EU official compares internet platforms that collect user data to 'sweatshops'

EU official compares internet platforms that collect user data to 'sweatshops'
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The European Union's top data watchdog likened internet platforms that collect user data to "sweatshops" that "[farm] people for their attention," as the tech industry prepares for stringent new privacy laws set to go into effect in Europe later this month.

Giovanni Buttarelli, the European data protection supervisor, published a blog post on Monday arguing that companies that rely on data collection will have to undergo “a change of culture” in order to fully comply with the General Data Protection Regulation (GDPR), which will be implemented on May 25.

“Brilliant lawyers will always be able to fashion ingenious arguments to justify almost any practice,” Buttarelli wrote. “But with personal data processing we need to move to a different model. The old approach is broken and unsustainable - that will be, in my view, the abiding lesson of the Facebook/Cambridge Analytica case.”

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The regulator also said internet platforms were like "sweatshops," accusing them of exploiting users “for their attention, ideas and data in exchange for so called 'free' services.”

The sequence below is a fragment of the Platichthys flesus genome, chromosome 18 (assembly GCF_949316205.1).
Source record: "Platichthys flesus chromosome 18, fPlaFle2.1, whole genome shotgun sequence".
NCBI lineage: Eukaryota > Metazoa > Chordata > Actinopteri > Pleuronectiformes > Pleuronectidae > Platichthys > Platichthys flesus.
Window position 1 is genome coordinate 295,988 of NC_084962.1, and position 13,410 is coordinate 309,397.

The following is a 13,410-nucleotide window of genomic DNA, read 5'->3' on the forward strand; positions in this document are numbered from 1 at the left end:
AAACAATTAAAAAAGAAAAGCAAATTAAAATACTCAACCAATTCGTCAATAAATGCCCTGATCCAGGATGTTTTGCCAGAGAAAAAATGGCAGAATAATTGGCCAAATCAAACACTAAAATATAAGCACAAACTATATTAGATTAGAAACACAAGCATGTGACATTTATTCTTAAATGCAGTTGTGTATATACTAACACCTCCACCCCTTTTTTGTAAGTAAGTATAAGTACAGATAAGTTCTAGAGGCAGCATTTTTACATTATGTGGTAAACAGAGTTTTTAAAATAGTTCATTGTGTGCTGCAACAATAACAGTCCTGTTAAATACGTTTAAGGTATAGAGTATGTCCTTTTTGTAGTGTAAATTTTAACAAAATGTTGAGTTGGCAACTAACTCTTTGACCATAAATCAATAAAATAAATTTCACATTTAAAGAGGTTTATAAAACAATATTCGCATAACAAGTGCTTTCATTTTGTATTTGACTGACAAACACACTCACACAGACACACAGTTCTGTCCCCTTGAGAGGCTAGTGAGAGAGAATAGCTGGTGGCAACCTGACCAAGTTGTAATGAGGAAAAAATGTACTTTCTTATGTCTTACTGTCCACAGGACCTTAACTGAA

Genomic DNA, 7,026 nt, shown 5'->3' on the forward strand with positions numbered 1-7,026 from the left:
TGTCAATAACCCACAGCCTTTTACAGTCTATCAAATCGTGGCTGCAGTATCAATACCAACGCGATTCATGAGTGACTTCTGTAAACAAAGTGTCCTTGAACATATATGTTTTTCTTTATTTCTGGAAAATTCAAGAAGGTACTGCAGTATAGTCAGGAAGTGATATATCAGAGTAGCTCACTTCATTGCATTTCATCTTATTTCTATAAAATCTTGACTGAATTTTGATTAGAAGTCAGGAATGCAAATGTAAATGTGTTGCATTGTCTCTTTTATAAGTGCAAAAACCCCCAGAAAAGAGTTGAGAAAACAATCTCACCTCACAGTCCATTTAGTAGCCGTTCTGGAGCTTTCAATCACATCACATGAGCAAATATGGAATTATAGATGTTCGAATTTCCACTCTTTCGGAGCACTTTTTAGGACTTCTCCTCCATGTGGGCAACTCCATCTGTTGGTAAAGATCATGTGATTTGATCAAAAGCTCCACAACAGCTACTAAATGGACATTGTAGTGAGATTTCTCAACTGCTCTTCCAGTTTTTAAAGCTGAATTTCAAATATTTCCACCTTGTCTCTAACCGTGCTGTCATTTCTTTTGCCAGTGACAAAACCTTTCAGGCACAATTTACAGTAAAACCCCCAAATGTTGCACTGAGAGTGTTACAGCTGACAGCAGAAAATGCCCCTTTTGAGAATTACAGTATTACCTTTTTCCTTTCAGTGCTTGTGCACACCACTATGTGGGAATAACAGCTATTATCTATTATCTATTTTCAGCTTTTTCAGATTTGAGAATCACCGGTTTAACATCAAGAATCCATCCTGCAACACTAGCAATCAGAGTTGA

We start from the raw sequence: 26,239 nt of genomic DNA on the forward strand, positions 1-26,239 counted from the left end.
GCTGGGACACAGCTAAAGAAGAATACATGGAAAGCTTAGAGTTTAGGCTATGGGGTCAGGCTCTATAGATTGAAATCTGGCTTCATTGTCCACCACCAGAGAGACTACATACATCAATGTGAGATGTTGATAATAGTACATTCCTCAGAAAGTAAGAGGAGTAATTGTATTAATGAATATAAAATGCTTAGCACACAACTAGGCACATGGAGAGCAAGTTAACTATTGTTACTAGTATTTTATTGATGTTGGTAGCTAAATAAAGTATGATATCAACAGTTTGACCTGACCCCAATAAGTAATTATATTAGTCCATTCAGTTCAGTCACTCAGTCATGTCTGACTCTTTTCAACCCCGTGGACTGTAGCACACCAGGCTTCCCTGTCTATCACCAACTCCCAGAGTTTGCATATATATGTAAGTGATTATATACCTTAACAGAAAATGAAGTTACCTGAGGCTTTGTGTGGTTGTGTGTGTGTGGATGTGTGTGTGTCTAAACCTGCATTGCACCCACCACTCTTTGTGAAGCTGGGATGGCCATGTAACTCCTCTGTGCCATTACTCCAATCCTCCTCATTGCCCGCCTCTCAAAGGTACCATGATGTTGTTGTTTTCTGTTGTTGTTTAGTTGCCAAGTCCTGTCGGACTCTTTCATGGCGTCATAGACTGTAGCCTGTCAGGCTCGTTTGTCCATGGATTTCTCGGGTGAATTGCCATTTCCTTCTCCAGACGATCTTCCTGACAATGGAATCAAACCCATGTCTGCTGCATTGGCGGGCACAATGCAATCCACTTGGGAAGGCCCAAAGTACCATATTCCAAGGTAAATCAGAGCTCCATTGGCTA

Tech companies have been scrambling for months to bring themselves into line with the new privacy regime. Facebook, under fire over the Cambridge Analytica scandal, has promised to offer controls required under the law to all of its users around the world.

The GDPR will require websites to be more transparent about their data collection practices and offer their users better controls over how companies can use their personal information.

Under the new law, users must be able to use a site even if they choose to opt out of data collection practices that are not necessary for the site’s service.

Buttarelli suggested that some of the recently announced changes put forth by tech giants fall short of complying with the spirit of the GDPR. He also blasted their business models and accused the companies of being unaccountable.

“The most recent scandal has served to expose a broken and unbalanced ecosystem reliant on unscrupulous personal data collection and micro-targeting for whatever purposes promise to generate clicks and revenues,” the blog post reads. “In such a distorted environment everyone must now participate, instilling the paradoxical sense of being more and more monitored and yet less and less known and respected by the small number of remote tech powers.”